R.E.S.P.E.C.T. for the A.R.T.S.

There’s no explanation for this title, really. I will probably aim for various references, so you might get some, others you might not get, and hey, that’s fine! You know why? Because I’m glad you even found this blog, to be honest!

I started blogging back in 2007 in university, back then still in German and in Germany, while starting to write a novel as well. Ambitious, I know. Without further ado, I am back now and will not give much of an explanation about as to why I stopped for so long. That will soon be in the “About” section, so don’t fret. Just to give a short explanation: Life gets in the way.

So, what am I ranting about? Respect for the arts? Well, more so about the lack thereof. And no, I will not just be an angry German complaining about North America. I will also try to give a bit of constructive advice with all of my criticism. So let’s start.

Last weekend I was in downtown Toronto to enjoy a performance of Eddie Izzard at Massey Hall. The performance itself was great and there’s not much to say. Either you like him and his style or you don’t. What really bothered me though was the audience. Not that they were rude to him or anything, no. But their choice or clothing, behaviour and body language did not show much respect. Now I don’t want to say that everyone should sit straight and laugh at each joke or anything like that. But you should try at least. I remember back in Dresden (when I started the blog actually, but too early for a full circle yet) I went to the Semperopera and while, as a student, I did not have much money, I did try to at least appear presentable, with neatly cleaned and ironed jeans (yes, they look better like that, don’t be lazy, readers), a proper shirt and a sports jacket. I learned that from my parents. It’s how you show your respect to the performing arts.

Now we did the same for this event. Dressed up nicely, even suit shoes, suit pants, shirt and jacket. And mind you, those shoes were not the best choice for driving, especially since we got stuck in a traffic jam on both ways and I own a standard… so yes, my feet were angry with me. Regardless, I think it’s the least I should do, especially in a historic setting such as Massey Hall.

When I looked around though, I could only find a few people that had the same idea. Most of the audience looked as well… they were going to a ball game. Hoodies, saggy jeans, sneakers… now I don’t have anything against those in particular, I wear those myself on a day-to-day basis (mind you my jeans don’t sag). And I know, I know… it’s a comedy gig, but there’s no reason to be like that. So if anyone who was there reads that and feels offended, you have no right to.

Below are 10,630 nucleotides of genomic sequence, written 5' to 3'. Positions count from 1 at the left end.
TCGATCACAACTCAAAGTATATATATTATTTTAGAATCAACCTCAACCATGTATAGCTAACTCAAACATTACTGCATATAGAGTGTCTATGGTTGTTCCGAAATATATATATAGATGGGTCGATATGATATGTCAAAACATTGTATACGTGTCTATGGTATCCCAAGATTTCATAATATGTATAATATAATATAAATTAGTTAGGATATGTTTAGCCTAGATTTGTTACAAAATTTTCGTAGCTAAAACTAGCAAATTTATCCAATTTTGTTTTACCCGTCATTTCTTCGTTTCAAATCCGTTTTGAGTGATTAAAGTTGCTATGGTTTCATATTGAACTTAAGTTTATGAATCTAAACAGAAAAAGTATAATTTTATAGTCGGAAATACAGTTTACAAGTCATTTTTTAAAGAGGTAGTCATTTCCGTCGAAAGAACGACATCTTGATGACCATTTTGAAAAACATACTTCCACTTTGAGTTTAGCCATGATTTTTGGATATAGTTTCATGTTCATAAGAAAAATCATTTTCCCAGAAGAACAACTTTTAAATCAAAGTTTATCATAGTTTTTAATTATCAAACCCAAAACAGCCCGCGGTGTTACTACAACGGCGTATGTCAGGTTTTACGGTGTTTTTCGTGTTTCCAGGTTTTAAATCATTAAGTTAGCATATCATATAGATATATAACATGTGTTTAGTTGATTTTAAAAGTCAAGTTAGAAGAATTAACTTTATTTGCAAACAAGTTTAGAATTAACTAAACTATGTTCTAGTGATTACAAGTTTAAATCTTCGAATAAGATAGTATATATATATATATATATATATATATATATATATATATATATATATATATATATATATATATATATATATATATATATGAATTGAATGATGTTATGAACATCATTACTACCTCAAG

Granted, Massey Hall itself does not help the cause. Yes, I mentioned that it is a historic place. And it is! So much that it seems that no one wants to disturb the history anymore. In other words, it’s run-down. It definitely needs fixing, music that was playing brought flakes of stucco down from the ceiling. The seats are old and worn out, uncomfortable even, and the whole building just looks bad on the inside. The worst part is though that they sell beer on these events. That should really not be necessary. And to the audience: You don’t need beer that desperately in a 2 hours show that you pay $9 for it… and buy another one after!

So, a little open letter to whoever feels responsible for Massey Hall… Stop being greedy, close it down, invest in a restoration, the place has so much potential! The ceiling and the painted glass windows alone would make it astonishing. Don’t sell beer. That’s just not necessary. It’s not a stadium. Which reminds me… I heard someone talk about season tickets for Massey Hall. Seriously? You are either interested in a play or not, but you don’t just blindly buy a ticket to see anything that they offer. That doesn’t help the cause, either. Anyway, where was I? Oh yes, also fix the seating… less seats, more comfortable ones instead. I know it will cost you more money and bring in less, but it’s necessary. People have gotten taller in the last few years, believe it or not.

And to the audience. Don’t buy beer for events like that. Don’t act like you’re curling up to watch television. Dress up a little. Try at least. It will make the event so much more memorable. Trust me, it’s worth it.

Bottom line, I still enjoyed myself. I just wish people were more European here. But who knows how things will change. Now that actually is somewhat of a full circle. For the blog’s title at least. How about that!

In that regard…

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